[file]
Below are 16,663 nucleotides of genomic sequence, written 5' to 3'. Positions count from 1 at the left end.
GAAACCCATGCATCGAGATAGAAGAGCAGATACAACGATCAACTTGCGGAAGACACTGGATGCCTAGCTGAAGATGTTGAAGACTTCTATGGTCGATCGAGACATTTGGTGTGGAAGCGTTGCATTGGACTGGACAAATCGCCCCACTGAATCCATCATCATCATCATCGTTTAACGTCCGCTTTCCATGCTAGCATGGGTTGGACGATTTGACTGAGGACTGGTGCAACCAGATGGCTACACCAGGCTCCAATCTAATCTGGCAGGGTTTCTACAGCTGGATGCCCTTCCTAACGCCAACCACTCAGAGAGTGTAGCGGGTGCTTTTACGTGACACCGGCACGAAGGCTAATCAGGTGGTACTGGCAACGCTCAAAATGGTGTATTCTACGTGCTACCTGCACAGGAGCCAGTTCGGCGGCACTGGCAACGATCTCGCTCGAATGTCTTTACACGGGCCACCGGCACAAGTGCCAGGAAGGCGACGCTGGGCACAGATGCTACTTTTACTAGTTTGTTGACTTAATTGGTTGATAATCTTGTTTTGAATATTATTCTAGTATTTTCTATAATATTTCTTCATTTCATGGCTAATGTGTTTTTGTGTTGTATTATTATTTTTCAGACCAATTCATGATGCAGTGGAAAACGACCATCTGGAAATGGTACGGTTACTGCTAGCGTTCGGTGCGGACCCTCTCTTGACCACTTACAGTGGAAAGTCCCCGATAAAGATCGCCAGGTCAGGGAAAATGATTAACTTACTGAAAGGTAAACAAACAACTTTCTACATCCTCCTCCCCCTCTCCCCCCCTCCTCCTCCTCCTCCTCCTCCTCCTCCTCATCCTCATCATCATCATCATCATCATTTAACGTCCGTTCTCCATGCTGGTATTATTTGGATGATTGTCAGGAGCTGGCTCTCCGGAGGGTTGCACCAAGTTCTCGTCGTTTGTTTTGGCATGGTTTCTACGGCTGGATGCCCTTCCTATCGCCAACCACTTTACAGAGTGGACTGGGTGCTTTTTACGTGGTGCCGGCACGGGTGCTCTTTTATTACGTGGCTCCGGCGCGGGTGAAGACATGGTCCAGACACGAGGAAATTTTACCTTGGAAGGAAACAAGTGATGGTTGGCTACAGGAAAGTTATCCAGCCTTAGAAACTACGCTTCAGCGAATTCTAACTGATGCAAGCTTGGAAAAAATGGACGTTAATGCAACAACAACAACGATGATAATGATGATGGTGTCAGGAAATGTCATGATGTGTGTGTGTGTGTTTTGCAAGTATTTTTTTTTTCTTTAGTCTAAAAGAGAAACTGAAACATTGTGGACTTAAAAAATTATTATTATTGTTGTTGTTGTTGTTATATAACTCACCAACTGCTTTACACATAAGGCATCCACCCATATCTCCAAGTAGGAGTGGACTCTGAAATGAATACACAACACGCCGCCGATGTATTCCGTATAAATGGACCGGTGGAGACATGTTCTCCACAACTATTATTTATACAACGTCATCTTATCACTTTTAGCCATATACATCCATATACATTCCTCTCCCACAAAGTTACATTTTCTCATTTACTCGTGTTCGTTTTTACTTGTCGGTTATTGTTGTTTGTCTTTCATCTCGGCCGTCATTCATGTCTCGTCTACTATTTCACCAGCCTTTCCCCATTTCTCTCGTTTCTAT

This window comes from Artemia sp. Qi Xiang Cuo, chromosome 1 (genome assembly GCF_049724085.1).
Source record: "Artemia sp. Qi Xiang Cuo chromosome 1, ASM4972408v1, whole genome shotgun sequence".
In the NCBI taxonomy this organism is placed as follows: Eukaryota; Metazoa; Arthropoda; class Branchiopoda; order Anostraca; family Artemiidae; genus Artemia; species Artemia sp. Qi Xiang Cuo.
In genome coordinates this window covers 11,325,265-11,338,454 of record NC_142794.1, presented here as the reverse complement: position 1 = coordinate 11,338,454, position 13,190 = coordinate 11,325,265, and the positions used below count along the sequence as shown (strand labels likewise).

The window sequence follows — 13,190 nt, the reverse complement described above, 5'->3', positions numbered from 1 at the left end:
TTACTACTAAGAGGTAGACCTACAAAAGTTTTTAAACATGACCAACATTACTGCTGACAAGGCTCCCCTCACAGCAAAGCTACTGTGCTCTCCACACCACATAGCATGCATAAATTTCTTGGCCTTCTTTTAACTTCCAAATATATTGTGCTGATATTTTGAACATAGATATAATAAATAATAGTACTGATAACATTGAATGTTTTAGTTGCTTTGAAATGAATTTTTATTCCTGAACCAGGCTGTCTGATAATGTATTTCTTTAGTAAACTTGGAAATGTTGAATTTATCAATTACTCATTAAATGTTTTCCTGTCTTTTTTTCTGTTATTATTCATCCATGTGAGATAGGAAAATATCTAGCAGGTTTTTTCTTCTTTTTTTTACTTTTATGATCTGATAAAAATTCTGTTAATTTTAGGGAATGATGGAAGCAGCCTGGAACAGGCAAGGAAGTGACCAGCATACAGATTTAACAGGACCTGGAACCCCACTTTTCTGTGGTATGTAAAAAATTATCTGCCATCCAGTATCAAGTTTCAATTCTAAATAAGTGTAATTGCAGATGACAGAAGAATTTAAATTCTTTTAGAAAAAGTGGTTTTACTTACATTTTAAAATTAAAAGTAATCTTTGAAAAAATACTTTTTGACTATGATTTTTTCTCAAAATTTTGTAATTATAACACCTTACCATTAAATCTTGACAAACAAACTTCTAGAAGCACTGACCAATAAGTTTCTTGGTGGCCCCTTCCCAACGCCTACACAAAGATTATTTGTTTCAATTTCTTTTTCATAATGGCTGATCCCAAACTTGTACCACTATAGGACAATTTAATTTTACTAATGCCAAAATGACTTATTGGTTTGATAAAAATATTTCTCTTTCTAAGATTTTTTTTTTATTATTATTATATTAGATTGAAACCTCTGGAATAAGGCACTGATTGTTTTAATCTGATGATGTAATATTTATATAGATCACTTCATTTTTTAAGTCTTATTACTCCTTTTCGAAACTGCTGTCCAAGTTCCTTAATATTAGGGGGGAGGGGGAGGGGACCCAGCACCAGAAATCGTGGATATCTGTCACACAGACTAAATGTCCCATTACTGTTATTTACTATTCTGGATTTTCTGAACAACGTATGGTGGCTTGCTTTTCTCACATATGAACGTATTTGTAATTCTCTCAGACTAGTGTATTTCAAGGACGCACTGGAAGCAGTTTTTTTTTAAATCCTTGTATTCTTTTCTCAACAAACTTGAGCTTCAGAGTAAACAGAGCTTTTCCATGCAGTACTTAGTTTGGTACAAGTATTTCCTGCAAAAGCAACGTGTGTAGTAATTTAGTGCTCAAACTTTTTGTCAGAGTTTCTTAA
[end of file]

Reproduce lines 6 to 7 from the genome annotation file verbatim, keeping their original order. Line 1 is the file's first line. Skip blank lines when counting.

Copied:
In genome coordinates this window covers 11,325,265-11,338,454 of record NC_142794.1, presented here as the reverse complement: position 1 = coordinate 11,338,454, position 13,190 = coordinate 11,325,265, and the positions used below count along the sequence as shown (strand labels likewise).

The window sequence follows — 13,190 nt, the reverse complement described above, 5'->3', positions numbered from 1 at the left end: